Shaking off any guilt. I mean this quite literally. I harbor a lot of guilt for putting myself first in situations where my parents or grandparents would’ve probably made a sacrifice. For example, unlike my mother or my grandmother, I’m not likely to settle on an argument I disagree with just to keep the peace; I’m not likely to live at home in adulthood and I tend to spend my free time on hobbies or with friends, leisures they just don’t seem to prioritize. Adding therapy and “self-care” rituals to my daily routine—not to mention constantly worrying people will view me as being ungrateful for my passive suicidal ideation—just makes it all so much worse. In therapy, both physical and behavioral, I’ve been told my shoulders tend to carry a lot of the guilt I hold. I kid you not, a private little dance party or dance cardio workout helps me temporarily throw off the gloom.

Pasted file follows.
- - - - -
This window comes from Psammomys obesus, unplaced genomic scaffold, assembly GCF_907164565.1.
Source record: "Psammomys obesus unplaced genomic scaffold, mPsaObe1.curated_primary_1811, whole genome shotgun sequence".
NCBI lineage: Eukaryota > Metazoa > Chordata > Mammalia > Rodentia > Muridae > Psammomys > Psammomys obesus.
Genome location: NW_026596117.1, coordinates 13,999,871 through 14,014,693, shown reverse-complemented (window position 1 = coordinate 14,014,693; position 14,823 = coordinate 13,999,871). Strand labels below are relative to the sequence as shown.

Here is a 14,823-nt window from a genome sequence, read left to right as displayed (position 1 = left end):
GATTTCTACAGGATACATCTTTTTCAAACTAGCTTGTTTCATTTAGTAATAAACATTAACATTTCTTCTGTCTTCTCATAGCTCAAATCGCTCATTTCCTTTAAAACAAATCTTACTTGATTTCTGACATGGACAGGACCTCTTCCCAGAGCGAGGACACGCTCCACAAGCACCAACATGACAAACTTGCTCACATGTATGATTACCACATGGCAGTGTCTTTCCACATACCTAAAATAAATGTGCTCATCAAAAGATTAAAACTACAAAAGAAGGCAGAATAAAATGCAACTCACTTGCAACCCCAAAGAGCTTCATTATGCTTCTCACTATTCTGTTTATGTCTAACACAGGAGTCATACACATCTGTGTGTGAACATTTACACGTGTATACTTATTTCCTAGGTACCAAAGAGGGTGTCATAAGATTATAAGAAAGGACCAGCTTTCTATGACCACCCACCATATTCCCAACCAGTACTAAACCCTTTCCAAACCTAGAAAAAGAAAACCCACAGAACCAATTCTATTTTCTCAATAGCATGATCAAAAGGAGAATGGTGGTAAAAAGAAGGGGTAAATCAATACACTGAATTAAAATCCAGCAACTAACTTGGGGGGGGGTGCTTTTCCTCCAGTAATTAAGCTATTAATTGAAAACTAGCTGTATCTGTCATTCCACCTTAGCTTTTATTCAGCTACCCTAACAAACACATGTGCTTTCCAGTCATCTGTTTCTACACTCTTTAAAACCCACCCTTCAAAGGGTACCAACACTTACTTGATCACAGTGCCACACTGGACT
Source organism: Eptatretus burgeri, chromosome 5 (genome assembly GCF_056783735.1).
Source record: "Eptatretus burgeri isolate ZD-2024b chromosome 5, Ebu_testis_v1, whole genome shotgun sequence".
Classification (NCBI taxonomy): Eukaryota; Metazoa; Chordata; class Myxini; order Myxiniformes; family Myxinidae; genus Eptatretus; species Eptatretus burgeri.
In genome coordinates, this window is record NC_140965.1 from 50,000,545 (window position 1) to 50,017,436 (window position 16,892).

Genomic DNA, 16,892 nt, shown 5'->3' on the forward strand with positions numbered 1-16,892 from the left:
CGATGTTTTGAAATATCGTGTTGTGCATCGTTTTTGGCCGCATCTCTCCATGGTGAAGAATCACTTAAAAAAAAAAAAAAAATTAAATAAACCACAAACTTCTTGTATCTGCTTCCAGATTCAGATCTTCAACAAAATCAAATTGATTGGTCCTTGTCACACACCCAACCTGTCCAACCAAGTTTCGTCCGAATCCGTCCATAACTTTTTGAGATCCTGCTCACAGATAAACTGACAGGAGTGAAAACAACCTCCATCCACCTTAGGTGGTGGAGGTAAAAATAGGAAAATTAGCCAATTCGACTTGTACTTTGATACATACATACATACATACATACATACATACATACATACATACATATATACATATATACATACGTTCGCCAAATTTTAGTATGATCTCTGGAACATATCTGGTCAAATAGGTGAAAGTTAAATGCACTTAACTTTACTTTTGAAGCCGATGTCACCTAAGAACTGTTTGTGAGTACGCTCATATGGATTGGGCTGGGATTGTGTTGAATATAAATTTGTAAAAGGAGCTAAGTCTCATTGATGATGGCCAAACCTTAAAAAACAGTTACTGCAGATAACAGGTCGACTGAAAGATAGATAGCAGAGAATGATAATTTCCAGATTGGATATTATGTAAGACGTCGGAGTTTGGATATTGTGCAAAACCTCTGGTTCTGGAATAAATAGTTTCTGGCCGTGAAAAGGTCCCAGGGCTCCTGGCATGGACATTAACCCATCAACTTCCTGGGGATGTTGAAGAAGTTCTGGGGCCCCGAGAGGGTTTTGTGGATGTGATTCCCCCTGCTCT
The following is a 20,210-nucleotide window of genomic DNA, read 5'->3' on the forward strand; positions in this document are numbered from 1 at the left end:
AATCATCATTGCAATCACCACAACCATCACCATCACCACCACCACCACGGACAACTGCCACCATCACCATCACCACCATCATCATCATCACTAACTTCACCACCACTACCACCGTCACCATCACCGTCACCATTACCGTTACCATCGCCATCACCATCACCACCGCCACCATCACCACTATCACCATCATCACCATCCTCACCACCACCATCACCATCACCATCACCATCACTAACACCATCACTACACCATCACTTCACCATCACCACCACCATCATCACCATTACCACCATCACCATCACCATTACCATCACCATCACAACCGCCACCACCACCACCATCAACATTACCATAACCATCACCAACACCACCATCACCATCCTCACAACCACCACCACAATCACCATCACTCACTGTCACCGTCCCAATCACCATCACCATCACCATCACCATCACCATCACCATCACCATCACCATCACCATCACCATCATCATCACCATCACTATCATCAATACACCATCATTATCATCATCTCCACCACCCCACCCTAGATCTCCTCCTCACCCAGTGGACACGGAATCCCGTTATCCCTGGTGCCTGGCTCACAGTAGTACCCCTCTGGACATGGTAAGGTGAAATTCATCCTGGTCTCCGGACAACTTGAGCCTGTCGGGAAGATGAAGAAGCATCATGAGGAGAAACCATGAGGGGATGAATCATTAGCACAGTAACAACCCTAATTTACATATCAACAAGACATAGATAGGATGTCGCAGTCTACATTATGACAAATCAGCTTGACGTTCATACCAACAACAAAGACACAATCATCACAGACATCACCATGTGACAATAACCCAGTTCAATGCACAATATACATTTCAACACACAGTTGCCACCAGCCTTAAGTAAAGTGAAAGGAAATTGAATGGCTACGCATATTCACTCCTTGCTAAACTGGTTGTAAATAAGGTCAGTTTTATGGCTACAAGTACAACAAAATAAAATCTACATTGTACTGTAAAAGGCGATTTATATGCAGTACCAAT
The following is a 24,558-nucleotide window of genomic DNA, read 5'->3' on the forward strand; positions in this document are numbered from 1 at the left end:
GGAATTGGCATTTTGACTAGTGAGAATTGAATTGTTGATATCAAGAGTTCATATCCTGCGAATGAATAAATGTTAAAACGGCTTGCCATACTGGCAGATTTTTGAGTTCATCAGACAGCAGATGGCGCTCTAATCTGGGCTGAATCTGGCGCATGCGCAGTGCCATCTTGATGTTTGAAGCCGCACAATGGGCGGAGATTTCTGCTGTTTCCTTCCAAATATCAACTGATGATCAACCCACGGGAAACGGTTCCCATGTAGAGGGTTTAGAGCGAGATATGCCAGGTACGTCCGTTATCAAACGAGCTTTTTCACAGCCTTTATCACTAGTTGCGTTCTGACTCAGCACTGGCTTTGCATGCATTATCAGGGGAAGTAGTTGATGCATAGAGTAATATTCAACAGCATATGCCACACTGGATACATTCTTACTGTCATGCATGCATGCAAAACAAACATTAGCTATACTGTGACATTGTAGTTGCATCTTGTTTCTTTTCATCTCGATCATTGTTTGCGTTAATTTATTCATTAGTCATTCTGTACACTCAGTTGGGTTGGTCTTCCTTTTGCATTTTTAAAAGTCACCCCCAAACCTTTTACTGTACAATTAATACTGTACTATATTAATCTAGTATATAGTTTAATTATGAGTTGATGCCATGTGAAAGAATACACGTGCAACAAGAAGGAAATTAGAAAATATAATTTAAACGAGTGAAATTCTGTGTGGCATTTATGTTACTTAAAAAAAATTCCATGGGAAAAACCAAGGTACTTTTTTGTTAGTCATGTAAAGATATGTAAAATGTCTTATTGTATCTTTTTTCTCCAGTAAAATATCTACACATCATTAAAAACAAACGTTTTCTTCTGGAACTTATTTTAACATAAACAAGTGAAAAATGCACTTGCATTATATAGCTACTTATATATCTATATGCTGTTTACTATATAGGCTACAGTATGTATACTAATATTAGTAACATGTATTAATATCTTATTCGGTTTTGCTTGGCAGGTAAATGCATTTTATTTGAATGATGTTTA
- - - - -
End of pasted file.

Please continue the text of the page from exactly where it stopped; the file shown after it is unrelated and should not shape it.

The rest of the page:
I am not always very attached to being alive (Anna Borges, The Outline): This is my go-to reported essay when it comes to conveying suicidal ideation to loved ones and my go-to for when I need to feel a little more understood. In it, Borges writes about learning to tread while living with chronic, passive suicidal ideation. Read here.
I Had Passive Suicidal Ideation. Here’s What Everyone Should Know (Ziba Redif, Refinery29): Most days, writes Redif, she enjoys her life. “But every now and then, when things were particularly difficult, I wanted to close my eyes and disappear. Thinking about no longer existing was like an emotional reflex, something I sometimes defaulted to when faced with internal pain.” Read here.
5 Ways to Cope with Suicidal Ideation: Tim’s Story (Genomind): “Social withdrawal—a common symptom of both depression and suicidal ideation—became a recurring theme for Tim. ‘I lied to the people who could get through to me about what I was feeling,’ he says.” Some useful coping tips from filmmaker Tim O’ Brien, who lives with depression and suicidal ideation, here.